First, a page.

A major political selling point of ethanol production is the possible salvation it offers small towns in the center of the United States. But does “the biofuel revolution” actually benefit these communities or just Vinod Khosla? That’s the topic that Kansas State researchers will tackle with the $696,000 grant they received last week from the Department of Energy.
At the most basic level, the researchers want to know how these communities are responding to the influx of capital and interest in places where the population has been declining for years. What are the issues that local communities might have with the reconfiguration of their towns around a new industry? Communities like “BioTown USA”, formerly Reynolds Indiana, have been deeply affected by a biofuel rebranding and the recent suspension of the planned ethanol biorefinery.
Focusing on six towns in Iowa and Kansas, the researchers will study how the economic and social sustainability of ethanol plants affects communities. They’ll also tackle how the plants and biofuel crops are affecting the local water economies, especially in Kansas, where water is particularly scarce. As the grant’s principal researcher, Theresa Selfa, an assistant professor at K-State, put it, “How do they balance water demands between agricultural crops for food versus for fuel and then for household, municipal and industrial uses?”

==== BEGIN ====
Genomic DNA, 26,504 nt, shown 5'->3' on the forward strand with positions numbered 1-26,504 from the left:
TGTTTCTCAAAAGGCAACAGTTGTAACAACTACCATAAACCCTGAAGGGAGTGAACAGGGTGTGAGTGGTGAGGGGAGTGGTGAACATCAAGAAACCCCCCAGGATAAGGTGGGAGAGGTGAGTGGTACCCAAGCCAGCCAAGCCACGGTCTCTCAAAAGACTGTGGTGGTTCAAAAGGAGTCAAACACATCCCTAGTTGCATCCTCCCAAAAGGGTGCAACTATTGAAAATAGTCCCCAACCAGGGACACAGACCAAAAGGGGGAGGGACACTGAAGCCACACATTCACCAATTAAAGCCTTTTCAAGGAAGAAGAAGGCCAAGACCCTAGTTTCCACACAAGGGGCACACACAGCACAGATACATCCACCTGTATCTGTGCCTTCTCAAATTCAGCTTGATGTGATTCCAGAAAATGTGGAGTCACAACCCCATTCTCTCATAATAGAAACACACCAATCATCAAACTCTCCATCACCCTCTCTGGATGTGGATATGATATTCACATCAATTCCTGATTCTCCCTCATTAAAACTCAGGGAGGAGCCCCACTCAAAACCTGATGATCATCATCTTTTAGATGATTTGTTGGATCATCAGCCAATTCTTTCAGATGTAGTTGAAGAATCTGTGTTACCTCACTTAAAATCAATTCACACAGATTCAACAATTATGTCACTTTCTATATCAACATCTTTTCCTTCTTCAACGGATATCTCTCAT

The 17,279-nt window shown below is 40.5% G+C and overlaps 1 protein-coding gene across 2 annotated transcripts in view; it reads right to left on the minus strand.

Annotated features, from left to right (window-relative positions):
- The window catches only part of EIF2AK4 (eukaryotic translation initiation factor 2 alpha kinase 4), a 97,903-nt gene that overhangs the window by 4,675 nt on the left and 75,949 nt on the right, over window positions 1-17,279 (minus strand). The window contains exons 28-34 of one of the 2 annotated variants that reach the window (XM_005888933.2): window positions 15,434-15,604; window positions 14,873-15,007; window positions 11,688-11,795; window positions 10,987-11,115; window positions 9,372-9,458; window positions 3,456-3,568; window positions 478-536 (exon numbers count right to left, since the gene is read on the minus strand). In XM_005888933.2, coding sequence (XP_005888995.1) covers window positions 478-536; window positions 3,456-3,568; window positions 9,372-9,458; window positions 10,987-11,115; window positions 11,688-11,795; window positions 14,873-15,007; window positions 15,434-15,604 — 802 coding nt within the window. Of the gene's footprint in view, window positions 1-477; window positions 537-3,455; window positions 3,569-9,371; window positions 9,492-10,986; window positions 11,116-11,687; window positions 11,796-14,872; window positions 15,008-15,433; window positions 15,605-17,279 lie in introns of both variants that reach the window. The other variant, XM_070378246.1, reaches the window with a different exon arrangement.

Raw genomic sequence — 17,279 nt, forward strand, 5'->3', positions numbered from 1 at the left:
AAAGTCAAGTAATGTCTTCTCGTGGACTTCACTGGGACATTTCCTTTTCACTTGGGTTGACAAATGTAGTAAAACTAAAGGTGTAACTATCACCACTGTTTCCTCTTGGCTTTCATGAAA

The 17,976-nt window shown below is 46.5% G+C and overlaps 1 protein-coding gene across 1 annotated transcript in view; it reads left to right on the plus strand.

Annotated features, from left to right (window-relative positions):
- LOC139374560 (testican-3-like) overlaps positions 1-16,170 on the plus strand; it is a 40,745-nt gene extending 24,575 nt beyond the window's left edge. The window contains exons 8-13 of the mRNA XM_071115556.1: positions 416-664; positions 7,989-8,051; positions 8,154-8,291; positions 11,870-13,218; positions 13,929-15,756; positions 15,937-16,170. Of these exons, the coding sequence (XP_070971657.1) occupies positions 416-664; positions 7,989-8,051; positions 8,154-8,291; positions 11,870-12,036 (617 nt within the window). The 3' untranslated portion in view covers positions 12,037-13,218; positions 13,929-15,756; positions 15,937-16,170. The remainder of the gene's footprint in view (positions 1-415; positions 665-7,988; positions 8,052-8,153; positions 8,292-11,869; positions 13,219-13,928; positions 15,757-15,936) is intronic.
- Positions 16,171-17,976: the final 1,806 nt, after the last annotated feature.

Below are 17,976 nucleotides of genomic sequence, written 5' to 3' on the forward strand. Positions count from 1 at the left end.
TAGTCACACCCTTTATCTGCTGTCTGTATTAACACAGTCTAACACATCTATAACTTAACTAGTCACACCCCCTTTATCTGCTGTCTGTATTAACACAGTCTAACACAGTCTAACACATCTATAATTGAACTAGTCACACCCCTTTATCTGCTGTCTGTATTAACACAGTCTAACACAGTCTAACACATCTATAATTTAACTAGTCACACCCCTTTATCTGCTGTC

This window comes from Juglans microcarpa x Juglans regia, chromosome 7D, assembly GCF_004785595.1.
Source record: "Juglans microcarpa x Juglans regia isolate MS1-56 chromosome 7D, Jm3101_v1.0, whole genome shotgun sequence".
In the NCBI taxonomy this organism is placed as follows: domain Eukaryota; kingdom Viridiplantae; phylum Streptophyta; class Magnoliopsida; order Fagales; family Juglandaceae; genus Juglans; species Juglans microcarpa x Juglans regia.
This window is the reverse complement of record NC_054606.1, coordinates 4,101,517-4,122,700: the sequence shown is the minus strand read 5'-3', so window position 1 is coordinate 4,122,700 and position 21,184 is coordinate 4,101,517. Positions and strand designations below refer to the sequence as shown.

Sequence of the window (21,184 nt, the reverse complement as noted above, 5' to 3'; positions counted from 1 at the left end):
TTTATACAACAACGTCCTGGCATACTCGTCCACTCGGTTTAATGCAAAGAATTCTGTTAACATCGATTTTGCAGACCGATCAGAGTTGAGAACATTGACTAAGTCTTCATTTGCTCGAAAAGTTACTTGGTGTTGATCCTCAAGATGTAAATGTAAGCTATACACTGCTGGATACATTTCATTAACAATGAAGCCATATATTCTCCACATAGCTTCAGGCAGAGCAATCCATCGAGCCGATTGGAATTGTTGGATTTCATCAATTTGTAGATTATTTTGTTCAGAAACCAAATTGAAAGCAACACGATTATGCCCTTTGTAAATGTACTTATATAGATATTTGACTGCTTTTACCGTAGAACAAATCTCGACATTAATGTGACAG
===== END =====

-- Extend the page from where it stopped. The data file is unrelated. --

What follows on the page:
At first glance it appears that the researchers are skeptical of the biofuel industry. But the first product of the research — a profile of the city and county of Russell, Kansas (pdf) — is a good argument for the necessity of capital influx. Russell County has lost 44% of its 1950 population base. It’s not surprising: the per capita income of is around $24,000, about 75% of the Kansas and United States averages. San Mateo County, by contrast, has per capita income of $36,000.
It seems that there are two options for towns and counties like Russell: find new industries or continue a long, slow death. Are biofuels that new industry? LECG, a consulting firm, released a study last week detailing how a 50 million gallon ethanol plant puts almost $2 million into local pockets each year. The extra local cash has positive local impacts that “benefit local community banks with increased deposits of payrolls and lending as local business activity increases.”
But the Kansas researchers think that the plant ownership composition will have a major impact on whether or not biofuels save these towns. The researchers want to know whether smaller, local plants are more beneficial to small towns than larger, nonlocally owned production facilities.
On that score, the LECG report has bad news. The report states that equity costs for a 100 million gallon plant have risen to $95 million, pushing farmers out of investing partnerships. The same goes for local banks, as the typical community bank can only spot $2 million of an estimated $130 million total debt cost.